Yoshimi Hayashi / 1923-2006
Justice had career of 'firsts'
Colleagues remember him as an important mentor, dedicated and conscientious
Retired Hawaii Supreme Court Justice Yoshimi Hayashi would point out that he was the only person who had served on the bench at all four levels of state courts.
That wasn't his only "first."
Hayashi was the first Japanese American named to the position of U.S. attorney when he was appointed in 1968 by President Lyndon B. Johnson. He was named the first chief judge of the state Intermediate Court of Appeals when it was created in 1980.
"If you mentioned his achievements, he would change the subject," said Walter Kirimitsu, University of Hawaii general counsel. "He was always humble about it."
Hayashi, 83, died Sunday in the Queen's Medical Center. He retired in 1992 after 10 years on the high court. His career as a judge began with an appointment to District Court in 1972. He served two years, followed by six years on the Circuit Court and two years on the appellate court.
One of the generation of nisei soldiers who returned from World War II to become leaders in Hawaii, he worked in private law practice and at the city Corporation Counsel's Office before his appointment to federal prosecutor.
"He had a very good legal mind ... very fair, precise and technical on matters he needed to be technical about," said retired Justice Frank Padgett, who served on the appellate and Supreme courts with Hayashi. "Hash was such a good person. We were friends and I'll miss him very much."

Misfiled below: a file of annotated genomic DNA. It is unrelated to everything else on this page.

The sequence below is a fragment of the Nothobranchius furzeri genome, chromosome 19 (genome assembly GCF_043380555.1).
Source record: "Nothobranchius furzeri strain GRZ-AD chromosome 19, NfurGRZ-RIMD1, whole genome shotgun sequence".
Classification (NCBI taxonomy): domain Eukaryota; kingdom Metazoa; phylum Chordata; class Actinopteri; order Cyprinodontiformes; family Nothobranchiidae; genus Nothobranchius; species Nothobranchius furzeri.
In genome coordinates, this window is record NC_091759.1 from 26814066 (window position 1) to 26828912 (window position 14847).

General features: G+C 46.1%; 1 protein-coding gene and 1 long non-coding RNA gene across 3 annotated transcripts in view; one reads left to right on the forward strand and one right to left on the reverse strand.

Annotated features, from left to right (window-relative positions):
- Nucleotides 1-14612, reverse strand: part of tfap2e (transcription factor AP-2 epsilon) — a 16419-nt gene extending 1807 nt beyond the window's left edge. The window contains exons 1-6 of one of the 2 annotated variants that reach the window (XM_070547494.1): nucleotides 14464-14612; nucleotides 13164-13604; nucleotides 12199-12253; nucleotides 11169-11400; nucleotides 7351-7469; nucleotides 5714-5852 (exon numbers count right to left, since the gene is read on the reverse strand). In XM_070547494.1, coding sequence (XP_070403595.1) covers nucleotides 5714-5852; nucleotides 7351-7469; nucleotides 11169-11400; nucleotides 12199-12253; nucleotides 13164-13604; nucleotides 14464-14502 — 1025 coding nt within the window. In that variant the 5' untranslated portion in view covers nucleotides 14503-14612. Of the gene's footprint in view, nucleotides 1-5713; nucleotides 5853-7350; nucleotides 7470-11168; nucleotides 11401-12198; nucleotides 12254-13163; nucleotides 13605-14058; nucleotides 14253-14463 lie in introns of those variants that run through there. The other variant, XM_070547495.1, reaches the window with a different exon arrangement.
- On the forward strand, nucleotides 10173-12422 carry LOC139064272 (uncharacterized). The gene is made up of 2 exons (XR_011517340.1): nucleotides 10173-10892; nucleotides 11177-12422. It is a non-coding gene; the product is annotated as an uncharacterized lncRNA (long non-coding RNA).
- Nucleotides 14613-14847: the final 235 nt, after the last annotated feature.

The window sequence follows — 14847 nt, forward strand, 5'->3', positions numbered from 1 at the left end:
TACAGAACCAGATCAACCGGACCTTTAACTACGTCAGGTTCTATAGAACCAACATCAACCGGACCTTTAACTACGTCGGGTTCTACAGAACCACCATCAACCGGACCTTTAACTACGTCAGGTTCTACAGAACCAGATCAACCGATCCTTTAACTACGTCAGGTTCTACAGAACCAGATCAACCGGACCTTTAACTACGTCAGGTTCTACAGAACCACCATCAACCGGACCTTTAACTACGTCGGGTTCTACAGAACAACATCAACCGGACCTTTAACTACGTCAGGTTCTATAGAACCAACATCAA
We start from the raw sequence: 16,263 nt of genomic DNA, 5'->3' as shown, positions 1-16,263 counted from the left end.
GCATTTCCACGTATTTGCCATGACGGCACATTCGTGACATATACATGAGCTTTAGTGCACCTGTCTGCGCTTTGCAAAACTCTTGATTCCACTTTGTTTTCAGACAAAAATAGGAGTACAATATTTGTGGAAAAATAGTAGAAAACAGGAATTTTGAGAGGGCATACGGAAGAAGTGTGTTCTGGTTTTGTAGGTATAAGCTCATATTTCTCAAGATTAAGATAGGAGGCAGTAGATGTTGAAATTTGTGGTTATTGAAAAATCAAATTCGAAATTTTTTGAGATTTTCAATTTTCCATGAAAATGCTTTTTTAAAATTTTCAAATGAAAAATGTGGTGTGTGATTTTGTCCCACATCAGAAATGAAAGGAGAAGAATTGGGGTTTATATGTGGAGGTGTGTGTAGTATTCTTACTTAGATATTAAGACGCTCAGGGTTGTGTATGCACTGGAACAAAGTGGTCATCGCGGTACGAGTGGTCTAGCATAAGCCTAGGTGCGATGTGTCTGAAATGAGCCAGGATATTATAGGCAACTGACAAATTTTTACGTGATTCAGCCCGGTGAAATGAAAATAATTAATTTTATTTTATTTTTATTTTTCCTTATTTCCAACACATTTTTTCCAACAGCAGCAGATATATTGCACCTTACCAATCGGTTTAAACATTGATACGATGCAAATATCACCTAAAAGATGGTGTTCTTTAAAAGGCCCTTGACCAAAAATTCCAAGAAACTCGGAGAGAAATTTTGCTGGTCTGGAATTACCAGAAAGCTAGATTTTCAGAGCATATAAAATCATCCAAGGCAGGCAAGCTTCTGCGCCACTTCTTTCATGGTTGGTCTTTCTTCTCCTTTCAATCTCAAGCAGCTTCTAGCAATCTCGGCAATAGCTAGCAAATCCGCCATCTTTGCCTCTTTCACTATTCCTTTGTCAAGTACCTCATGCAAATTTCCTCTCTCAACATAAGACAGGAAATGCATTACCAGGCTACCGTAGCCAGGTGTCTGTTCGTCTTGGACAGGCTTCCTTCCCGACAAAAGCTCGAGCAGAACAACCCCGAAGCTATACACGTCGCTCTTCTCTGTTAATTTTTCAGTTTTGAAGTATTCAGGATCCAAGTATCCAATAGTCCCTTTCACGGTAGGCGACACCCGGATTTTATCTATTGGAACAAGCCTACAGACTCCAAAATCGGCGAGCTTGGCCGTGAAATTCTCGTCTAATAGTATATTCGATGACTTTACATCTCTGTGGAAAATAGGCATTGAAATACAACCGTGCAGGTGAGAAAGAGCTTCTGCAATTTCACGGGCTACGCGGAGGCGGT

Retired Circuit Judge Marie Milks recalled being called to Hayashi's chambers many times for a scolding about her conduct in court as public defender in felony cases. "He chewed me out when he thought I wasn't conducting myself in a respectful manner" -- for taking a haughty attitude with the opposing prosecutor, or for her treatment of a witness. "He threatened to throw me in jail once."
She said his advice "helped me to develop, grow. Judges like Hayashi were seemingly hard on us. He was doing everything he could to make me better." Milks said when she was appointed judge, she asked Hayashi for his advice and his response was: "'Be kind to the new lawyers.' It was something that stuck with me, I thought I'd try to do that."
Circuit Judge Patrick Border, who was assigned to Hayashi's court as a deputy city prosecutor, said: "He was an equal employment mentor and many are richer for the experience. When Judge Hayashi corrected you, you knew it was good thing, a badge of honor that he would take an interest in you."
Kirimitsu said his longtime friend "was a mentor to me professionally and also personally, as a role model. He had a total dedication and passion for the law. He was a good family man, of the highest integrity."
Hayashi was born in Honolulu in 1923. During the war, he served in the Army Military Intelligence Service in the Philippines and Japan. He graduated from the University of Hawaii with a sociology degree and earned a law degree from George Washington University.
He is survived by his wife Eleanor S., son Scott K. and two grandchildren.
Funeral services will be held at 6 p.m. May 12 at Hosoi Garden Mortuary. Friends may call after 5 p.m. The family suggests that aloha attire be worn.